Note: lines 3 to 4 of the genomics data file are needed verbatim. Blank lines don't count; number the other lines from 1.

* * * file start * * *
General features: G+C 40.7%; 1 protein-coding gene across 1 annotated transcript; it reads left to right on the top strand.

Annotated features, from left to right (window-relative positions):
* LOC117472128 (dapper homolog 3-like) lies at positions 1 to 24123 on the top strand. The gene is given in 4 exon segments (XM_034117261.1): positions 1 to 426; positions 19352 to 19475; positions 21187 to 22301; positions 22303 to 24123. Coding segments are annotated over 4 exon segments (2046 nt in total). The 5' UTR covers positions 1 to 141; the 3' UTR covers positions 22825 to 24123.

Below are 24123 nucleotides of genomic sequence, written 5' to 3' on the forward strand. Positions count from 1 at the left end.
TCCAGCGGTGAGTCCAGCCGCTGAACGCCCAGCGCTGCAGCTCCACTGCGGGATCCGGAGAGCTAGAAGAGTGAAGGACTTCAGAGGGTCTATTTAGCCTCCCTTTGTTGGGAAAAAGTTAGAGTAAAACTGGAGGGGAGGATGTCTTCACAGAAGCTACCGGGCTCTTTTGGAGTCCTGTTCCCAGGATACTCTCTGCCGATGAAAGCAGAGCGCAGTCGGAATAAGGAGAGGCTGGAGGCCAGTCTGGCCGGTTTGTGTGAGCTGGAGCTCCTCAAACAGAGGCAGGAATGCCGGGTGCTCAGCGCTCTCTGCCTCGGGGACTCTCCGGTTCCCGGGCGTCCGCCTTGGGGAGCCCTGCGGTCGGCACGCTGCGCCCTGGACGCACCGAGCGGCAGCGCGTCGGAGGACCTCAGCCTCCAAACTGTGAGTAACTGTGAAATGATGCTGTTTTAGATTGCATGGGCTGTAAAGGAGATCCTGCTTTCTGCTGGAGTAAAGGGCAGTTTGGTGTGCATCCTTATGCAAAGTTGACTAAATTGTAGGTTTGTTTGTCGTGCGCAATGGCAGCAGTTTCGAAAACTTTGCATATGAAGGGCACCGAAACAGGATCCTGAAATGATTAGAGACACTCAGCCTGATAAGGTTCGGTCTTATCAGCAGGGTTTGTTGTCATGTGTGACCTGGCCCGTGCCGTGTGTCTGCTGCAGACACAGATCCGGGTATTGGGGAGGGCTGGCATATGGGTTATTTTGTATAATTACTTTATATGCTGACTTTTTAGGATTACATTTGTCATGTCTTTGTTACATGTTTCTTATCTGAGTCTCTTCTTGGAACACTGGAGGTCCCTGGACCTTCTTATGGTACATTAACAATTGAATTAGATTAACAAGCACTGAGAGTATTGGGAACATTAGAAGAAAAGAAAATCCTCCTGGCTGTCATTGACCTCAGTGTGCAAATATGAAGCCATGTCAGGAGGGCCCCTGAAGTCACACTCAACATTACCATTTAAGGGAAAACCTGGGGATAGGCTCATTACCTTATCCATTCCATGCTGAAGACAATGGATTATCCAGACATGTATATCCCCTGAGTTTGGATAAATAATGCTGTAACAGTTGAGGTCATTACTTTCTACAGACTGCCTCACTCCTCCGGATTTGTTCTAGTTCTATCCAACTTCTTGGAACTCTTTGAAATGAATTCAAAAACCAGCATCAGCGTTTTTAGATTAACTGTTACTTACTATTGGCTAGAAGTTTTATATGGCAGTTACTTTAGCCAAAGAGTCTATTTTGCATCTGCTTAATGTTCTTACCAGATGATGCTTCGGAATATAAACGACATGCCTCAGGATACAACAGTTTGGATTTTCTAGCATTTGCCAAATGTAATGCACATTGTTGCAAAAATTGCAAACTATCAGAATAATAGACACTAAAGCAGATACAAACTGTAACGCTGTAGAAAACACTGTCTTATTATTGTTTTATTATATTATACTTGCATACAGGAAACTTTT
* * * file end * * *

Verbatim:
* LOC117472128 (dapper homolog 3-like) lies at positions 1 to 24123 on the top strand. The gene is given in 4 exon segments (XM_034117261.1): positions 1 to 426; positions 19352 to 19475; positions 21187 to 22301; positions 22303 to 24123. Coding segments are annotated over 4 exon segments (2046 nt in total). The 5' UTR covers positions 1 to 141; the 3' UTR covers positions 22825 to 24123.

Below are 24123 nucleotides of genomic sequence, written 5' to 3' on the forward strand. Positions count from 1 at the left end.